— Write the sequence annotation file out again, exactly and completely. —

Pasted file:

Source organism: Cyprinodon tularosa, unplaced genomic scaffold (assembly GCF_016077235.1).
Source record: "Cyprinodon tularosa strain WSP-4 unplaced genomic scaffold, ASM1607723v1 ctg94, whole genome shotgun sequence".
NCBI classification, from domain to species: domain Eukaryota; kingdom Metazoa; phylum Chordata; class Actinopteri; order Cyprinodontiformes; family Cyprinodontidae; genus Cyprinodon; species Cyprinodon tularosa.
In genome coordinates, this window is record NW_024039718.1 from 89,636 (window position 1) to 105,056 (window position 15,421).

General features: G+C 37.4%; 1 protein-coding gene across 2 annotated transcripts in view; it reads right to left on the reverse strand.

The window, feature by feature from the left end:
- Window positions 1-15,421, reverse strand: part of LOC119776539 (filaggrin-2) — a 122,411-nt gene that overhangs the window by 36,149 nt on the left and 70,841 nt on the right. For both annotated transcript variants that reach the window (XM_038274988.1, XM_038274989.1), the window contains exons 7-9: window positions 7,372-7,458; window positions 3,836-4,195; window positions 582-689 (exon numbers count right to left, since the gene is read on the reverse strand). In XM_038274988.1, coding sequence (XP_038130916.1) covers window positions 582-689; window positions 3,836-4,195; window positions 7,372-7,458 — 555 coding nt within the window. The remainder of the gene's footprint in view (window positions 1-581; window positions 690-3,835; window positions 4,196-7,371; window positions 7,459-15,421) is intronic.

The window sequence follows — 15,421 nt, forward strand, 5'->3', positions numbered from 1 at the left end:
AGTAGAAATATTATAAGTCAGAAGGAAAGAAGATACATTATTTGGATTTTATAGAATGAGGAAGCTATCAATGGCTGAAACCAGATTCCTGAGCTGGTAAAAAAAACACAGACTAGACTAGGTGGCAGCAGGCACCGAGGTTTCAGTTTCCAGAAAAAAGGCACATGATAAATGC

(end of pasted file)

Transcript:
Source organism: Cyprinodon tularosa, unplaced genomic scaffold (assembly GCF_016077235.1).
Source record: "Cyprinodon tularosa strain WSP-4 unplaced genomic scaffold, ASM1607723v1 ctg94, whole genome shotgun sequence".
NCBI classification, from domain to species: domain Eukaryota; kingdom Metazoa; phylum Chordata; class Actinopteri; order Cyprinodontiformes; family Cyprinodontidae; genus Cyprinodon; species Cyprinodon tularosa.
In genome coordinates, this window is record NW_024039718.1 from 89,636 (window position 1) to 105,056 (window position 15,421).

General features: G+C 37.4%; 1 protein-coding gene across 2 annotated transcripts in view; it reads right to left on the reverse strand.

The window, feature by feature from the left end:
- Window positions 1-15,421, reverse strand: part of LOC119776539 (filaggrin-2) — a 122,411-nt gene that overhangs the window by 36,149 nt on the left and 70,841 nt on the right. For both annotated transcript variants that reach the window (XM_038274988.1, XM_038274989.1), the window contains exons 7-9: window positions 7,372-7,458; window positions 3,836-4,195; window positions 582-689 (exon numbers count right to left, since the gene is read on the reverse strand). In XM_038274988.1, coding sequence (XP_038130916.1) covers window positions 582-689; window positions 3,836-4,195; window positions 7,372-7,458 — 555 coding nt within the window. The remainder of the gene's footprint in view (window positions 1-581; window positions 690-3,835; window positions 4,196-7,371; window positions 7,459-15,421) is intronic.

The window sequence follows — 15,421 nt, forward strand, 5'->3', positions numbered from 1 at the left end:
AGTAGAAATATTATAAGTCAGAAGGAAAGAAGATACATTATTTGGATTTTATAGAATGAGGAAGCTATCAATGGCTGAAACCAGATTCCTGAGCTGGTAAAAAAAACACAGACTAGACTAGGTGGCAGCAGGCACCGAGGTTTCAGTTTCCAGAAAAAAGGCACATGATAAATGC